Downzoning in Baltimore County Congestive relief: Comprehensive rezoning aims to lessen crowding in older suburbs.

November 20, 1995

EFFORTS TO lower the density of housing in older neighborhoods of Baltimore County by more restrictive zoning deserve the support of county government.

Overdevelopment, congestion and decay threaten aging communities on both the east and west sides of the county.

Reducing the number of townhouses and apartments in these densely-zoned areas, while encouraging single-family homes, is at the heart of the county's Community Conservation plans to revitalize and relieve crowding in older Beltway suburbs.

Through the quadrennial comprehensive rezoning process ending next fall, community groups and county planners are attempting to rezone nearly 3,000 acres in the Beltway neighborhoods of Essex-Middle River on the east side and Catonsville-Arbutus on the west side.

More than 400 rezoning requests were submitted to the county Planning Board, which can add to the list, as can the County Council, before public hearings begin next spring.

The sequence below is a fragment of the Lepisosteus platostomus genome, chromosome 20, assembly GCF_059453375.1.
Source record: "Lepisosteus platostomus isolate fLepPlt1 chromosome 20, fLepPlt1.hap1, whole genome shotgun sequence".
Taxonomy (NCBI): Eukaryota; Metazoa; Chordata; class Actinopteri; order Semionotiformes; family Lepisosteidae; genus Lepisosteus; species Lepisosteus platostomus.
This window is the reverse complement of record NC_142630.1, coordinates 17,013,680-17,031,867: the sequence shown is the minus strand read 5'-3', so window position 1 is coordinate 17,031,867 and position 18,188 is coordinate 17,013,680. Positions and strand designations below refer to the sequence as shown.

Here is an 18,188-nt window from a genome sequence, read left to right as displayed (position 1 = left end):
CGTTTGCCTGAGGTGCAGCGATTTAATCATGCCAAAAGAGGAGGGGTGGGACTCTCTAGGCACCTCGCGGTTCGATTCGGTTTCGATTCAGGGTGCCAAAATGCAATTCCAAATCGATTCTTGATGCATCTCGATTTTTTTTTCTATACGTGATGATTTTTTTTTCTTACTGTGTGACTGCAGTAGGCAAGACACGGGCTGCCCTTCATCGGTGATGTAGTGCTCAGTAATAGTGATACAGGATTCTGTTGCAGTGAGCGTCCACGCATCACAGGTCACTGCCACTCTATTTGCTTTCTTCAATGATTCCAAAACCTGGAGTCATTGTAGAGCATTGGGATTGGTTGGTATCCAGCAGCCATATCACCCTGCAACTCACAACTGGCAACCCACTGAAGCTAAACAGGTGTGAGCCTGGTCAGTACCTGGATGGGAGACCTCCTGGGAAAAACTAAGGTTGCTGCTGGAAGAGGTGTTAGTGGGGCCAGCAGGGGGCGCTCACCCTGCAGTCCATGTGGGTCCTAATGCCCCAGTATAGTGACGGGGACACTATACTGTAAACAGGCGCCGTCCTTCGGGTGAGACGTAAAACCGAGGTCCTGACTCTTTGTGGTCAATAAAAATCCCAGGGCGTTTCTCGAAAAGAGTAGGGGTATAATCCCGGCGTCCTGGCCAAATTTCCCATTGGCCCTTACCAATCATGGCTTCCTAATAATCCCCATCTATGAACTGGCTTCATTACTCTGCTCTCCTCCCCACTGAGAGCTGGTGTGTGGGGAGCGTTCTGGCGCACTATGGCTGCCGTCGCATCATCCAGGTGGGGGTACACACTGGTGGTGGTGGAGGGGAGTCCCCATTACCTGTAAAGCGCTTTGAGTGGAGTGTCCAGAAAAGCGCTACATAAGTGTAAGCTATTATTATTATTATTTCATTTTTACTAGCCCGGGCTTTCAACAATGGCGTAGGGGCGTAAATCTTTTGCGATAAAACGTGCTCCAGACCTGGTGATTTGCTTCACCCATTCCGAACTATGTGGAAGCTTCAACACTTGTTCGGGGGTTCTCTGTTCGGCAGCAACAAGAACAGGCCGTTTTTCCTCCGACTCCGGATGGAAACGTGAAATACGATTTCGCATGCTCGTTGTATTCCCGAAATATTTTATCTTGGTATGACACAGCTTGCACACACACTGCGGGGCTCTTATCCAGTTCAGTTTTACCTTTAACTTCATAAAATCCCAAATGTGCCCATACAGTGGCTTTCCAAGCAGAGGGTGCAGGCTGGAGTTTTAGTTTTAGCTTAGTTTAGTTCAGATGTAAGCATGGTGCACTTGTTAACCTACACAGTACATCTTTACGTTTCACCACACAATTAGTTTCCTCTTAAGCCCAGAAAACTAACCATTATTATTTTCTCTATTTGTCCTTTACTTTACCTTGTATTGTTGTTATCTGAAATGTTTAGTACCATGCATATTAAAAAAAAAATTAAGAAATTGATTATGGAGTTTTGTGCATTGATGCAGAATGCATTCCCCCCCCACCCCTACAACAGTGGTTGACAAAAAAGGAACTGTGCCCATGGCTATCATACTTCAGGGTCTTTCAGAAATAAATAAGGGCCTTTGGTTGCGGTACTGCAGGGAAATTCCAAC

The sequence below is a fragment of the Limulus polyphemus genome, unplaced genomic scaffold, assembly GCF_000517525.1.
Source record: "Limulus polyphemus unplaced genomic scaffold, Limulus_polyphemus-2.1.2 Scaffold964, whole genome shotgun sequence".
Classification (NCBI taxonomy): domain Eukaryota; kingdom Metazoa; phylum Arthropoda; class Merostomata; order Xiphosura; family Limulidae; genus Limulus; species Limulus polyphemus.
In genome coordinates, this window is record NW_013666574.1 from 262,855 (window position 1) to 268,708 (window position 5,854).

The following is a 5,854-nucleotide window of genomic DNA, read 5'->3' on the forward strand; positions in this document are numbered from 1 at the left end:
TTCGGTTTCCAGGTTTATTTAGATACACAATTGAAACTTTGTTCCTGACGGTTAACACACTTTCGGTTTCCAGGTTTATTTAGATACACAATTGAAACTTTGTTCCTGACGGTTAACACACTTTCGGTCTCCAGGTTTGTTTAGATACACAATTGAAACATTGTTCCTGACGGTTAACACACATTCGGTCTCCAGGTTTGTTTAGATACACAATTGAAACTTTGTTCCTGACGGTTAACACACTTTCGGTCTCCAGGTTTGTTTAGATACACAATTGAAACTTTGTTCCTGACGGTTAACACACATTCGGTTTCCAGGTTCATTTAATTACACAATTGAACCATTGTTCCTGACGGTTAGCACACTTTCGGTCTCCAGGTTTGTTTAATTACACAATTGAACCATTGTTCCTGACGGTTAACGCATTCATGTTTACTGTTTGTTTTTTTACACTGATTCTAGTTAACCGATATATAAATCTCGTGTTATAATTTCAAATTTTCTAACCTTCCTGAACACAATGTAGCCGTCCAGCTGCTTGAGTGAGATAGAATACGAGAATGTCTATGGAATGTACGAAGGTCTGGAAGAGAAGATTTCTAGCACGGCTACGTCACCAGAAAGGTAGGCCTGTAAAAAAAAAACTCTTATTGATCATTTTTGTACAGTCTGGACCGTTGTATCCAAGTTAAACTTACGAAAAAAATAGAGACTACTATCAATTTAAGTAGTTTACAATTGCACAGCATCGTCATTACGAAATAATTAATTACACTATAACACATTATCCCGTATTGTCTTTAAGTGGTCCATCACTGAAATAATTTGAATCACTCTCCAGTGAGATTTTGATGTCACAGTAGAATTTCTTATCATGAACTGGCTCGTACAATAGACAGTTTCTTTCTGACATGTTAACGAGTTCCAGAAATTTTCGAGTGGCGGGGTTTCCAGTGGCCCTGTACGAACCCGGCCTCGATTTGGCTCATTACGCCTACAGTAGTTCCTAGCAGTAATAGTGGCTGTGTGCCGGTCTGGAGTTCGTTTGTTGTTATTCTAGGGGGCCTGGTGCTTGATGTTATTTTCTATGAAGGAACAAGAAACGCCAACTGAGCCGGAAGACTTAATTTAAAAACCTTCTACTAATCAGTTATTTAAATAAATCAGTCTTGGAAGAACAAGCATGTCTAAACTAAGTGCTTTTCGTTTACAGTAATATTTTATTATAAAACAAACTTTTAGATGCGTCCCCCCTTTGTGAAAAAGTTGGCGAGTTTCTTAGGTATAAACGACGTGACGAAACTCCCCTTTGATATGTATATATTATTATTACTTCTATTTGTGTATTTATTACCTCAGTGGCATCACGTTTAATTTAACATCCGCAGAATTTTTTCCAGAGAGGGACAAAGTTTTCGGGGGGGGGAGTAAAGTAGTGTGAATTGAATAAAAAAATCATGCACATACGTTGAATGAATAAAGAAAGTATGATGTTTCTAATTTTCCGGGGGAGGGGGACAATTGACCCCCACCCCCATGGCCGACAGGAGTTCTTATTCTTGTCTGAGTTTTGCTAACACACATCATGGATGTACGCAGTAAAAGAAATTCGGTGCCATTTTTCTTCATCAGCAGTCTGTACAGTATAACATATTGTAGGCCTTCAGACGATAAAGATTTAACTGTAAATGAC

On the eastern side, the emphasis is on rezoning land now reserved for manufacturing and for multi-unit housing. Encouraging single-family homes construction would help to alleviate overcrowding in Essex-Middle River, which has three times the population density of other urban parts of the county.

Proposals for the west aim at downzoning vacant land parcels to preserve the neighborhood character and prevent the proliferation of apartments and townhouses that can overload the physical and social service infrastructure.

Along with the lower zoning requests, the county plans to demolish deteriorating large apartment complexes in Middle River, and to encourage their replacement with single-family housing. Riverdale Village has been wracked by drug dealing and other crime problems, Chesapeake Village has suffered from long-term dilapidation and a lack of sufficient tenant revenues to make needed repairs.

Downzoning would not affect existing townhouses and apartments but would block future high-density use in densely developed neighborhoods. With decidedly slowing growth, the county's future lies in revitalizing its older communities by relieving the pressures of overcrowding. That should be the appropriate focus of this cycle of comprehensive rezoning.

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